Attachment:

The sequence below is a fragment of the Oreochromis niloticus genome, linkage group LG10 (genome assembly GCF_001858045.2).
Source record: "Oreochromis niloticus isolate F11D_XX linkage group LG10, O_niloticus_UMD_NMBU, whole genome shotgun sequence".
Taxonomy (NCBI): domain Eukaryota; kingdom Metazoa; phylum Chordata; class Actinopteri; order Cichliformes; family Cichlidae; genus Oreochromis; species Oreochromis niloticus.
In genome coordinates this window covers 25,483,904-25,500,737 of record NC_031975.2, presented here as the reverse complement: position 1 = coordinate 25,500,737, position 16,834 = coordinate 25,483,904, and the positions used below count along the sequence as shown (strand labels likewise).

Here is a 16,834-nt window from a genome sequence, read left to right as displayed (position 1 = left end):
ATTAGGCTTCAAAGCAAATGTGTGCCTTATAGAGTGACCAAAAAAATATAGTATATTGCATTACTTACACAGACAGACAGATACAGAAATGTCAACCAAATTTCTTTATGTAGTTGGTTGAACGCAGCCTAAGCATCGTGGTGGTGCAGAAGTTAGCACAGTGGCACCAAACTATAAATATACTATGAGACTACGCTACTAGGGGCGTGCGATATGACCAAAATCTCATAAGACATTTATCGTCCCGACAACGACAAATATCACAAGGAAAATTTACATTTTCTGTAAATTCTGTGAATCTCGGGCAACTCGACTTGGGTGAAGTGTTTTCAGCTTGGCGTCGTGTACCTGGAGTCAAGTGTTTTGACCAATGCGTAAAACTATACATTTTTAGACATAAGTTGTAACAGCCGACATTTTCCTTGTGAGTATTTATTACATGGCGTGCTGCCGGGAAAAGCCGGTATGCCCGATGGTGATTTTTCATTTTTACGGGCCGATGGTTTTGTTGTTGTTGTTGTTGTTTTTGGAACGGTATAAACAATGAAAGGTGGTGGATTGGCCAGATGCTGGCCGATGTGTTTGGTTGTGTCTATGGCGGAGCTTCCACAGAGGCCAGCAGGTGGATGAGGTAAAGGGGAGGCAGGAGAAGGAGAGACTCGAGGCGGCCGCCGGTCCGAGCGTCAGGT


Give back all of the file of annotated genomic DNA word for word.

The sequence below is a fragment of the Oreochromis niloticus genome, linkage group LG10 (genome assembly GCF_001858045.2).
Source record: "Oreochromis niloticus isolate F11D_XX linkage group LG10, O_niloticus_UMD_NMBU, whole genome shotgun sequence".
Taxonomy (NCBI): domain Eukaryota; kingdom Metazoa; phylum Chordata; class Actinopteri; order Cichliformes; family Cichlidae; genus Oreochromis; species Oreochromis niloticus.
In genome coordinates this window covers 25,483,904-25,500,737 of record NC_031975.2, presented here as the reverse complement: position 1 = coordinate 25,500,737, position 16,834 = coordinate 25,483,904, and the positions used below count along the sequence as shown (strand labels likewise).

Here is a 16,834-nt window from a genome sequence, read left to right as displayed (position 1 = left end):
ATTAGGCTTCAAAGCAAATGTGTGCCTTATAGAGTGACCAAAAAAATATAGTATATTGCATTACTTACACAGACAGACAGATACAGAAATGTCAACCAAATTTCTTTATGTAGTTGGTTGAACGCAGCCTAAGCATCGTGGTGGTGCAGAAGTTAGCACAGTGGCACCAAACTATAAATATACTATGAGACTACGCTACTAGGGGCGTGCGATATGACCAAAATCTCATAAGACATTTATCGTCCCGACAACGACAAATATCACAAGGAAAATTTACATTTTCTGTAAATTCTGTGAATCTCGGGCAACTCGACTTGGGTGAAGTGTTTTCAGCTTGGCGTCGTGTACCTGGAGTCAAGTGTTTTGACCAATGCGTAAAACTATACATTTTTAGACATAAGTTGTAACAGCCGACATTTTCCTTGTGAGTATTTATTACATGGCGTGCTGCCGGGAAAAGCCGGTATGCCCGATGGTGATTTTTCATTTTTACGGGCCGATGGTTTTGTTGTTGTTGTTGTTGTTTTTGGAACGGTATAAACAATGAAAGGTGGTGGATTGGCCAGATGCTGGCCGATGTGTTTGGTTGTGTCTATGGCGGAGCTTCCACAGAGGCCAGCAGGTGGATGAGGTAAAGGGGAGGCAGGAGAAGGAGAGACTCGAGGCGGCCGCCGGTCCGAGCGTCAGGT